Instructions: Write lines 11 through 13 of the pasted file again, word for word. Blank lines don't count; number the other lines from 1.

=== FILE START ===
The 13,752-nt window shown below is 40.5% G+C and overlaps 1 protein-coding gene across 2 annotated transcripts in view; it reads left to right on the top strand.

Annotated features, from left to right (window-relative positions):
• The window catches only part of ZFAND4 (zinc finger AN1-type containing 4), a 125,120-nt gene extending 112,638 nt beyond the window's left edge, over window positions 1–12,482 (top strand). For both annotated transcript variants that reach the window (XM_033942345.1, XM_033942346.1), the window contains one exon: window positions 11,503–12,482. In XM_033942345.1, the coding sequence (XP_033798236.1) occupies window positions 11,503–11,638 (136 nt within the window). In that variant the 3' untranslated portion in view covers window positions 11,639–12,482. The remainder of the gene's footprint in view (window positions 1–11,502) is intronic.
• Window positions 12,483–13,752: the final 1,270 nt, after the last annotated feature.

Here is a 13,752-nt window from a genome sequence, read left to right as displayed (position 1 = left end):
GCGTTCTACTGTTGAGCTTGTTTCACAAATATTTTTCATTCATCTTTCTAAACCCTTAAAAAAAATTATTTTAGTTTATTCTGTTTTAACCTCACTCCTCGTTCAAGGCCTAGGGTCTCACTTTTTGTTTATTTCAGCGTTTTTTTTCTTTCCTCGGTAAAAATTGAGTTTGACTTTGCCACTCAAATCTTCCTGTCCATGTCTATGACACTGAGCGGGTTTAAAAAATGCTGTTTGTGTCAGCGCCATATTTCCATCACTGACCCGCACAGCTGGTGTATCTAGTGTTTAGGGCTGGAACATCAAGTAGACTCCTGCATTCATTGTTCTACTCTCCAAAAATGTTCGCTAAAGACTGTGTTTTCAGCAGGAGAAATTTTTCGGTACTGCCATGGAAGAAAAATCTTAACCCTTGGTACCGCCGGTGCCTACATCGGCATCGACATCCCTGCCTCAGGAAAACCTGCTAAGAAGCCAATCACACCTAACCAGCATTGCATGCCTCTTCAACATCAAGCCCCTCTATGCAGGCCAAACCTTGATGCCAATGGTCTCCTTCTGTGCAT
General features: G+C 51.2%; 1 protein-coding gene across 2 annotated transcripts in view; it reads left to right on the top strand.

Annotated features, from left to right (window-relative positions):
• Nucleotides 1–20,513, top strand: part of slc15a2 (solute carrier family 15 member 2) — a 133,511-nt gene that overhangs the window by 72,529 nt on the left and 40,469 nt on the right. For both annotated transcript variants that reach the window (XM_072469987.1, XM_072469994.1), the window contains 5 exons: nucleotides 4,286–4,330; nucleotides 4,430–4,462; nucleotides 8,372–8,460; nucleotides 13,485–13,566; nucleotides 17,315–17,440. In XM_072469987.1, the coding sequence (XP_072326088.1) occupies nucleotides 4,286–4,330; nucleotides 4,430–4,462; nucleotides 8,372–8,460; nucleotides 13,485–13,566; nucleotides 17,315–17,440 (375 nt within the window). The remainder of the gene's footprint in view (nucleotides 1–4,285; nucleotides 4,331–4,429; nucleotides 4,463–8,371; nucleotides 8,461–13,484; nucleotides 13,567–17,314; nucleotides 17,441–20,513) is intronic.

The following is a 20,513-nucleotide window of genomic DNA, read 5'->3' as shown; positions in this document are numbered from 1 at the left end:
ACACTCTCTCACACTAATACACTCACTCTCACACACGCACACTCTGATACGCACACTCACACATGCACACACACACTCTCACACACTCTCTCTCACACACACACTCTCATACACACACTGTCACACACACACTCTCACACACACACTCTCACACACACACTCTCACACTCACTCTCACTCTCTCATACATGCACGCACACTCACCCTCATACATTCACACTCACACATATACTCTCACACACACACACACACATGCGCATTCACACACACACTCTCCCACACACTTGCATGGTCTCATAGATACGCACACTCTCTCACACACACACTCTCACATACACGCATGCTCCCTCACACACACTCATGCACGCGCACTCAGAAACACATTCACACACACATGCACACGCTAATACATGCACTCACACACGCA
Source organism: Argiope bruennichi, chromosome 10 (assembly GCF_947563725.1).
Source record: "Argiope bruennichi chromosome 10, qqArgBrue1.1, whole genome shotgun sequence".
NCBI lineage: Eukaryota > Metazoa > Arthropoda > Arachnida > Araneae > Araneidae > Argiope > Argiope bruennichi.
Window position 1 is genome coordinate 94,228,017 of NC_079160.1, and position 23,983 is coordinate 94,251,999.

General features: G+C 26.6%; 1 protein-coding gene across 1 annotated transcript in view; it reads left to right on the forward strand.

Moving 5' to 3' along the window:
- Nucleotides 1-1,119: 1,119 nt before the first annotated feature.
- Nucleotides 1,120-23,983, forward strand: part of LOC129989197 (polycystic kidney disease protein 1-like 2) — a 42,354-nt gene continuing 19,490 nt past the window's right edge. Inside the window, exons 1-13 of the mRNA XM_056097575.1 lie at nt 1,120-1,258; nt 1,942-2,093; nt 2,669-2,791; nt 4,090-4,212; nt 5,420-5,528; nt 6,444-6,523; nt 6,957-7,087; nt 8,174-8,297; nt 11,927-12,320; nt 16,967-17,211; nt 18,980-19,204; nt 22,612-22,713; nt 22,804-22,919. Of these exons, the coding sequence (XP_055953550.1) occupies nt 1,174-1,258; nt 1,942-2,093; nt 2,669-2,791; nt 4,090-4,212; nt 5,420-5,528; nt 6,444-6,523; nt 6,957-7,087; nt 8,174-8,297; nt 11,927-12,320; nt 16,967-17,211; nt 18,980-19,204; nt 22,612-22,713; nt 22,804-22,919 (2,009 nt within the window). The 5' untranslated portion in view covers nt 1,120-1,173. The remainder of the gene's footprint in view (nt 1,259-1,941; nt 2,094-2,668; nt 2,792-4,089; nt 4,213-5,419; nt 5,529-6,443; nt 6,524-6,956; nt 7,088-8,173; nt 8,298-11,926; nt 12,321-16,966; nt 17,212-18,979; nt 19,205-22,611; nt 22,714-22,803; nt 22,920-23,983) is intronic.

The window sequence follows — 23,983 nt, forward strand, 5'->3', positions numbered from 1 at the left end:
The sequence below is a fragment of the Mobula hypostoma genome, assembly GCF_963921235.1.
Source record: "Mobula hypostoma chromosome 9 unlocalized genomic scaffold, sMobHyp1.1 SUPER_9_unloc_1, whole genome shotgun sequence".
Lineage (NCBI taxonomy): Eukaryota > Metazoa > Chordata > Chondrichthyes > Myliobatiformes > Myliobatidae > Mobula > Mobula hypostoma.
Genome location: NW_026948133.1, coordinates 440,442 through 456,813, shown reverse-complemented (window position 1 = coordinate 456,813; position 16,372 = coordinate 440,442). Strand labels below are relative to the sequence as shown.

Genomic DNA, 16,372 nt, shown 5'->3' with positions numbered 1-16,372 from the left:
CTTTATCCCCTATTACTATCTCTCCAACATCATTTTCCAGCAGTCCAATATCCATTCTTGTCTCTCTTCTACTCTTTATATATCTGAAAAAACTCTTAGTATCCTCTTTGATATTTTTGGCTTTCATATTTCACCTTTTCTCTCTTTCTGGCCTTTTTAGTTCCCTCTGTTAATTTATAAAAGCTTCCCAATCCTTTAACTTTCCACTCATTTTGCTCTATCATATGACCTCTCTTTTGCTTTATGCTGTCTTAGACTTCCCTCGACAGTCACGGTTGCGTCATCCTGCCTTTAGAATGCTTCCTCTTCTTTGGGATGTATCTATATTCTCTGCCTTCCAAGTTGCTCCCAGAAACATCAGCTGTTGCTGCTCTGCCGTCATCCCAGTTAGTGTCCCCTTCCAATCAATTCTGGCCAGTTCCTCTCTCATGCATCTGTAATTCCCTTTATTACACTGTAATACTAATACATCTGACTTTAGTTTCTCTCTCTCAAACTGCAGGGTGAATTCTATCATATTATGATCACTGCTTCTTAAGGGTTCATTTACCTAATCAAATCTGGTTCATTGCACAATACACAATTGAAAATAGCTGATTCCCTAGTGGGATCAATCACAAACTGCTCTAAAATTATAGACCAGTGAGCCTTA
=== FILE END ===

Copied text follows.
ACACTCTCTCACACTAATACACTCACTCTCACACACGCACACTCTGATACGCACACTCACACATGCACACACACACTCTCACACACTCTCTCTCACACACACACTCTCATACACACACTGTCACACACACACTCTCACACACACACTCTCACACACACACTCTCACACTCACTCTCACTCTCTCATACATGCACGCACACTCACCCTCATACATTCACACTCACACATATACTCTCACACACACACACACACATGCGCATTCACACACACACTCTCCCACACACTTGCATGGTCTCATAGATACGCACACTCTCTCACACACACACTCTCACATACACGCATGCTCCCTCACACACACTCATGCACGCGCACTCAGAAACACATTCACACACACATGCACACGCTAATACATGCACTCACACACGCA
Source organism: Argiope bruennichi, chromosome 10 (assembly GCF_947563725.1).
Source record: "Argiope bruennichi chromosome 10, qqArgBrue1.1, whole genome shotgun sequence".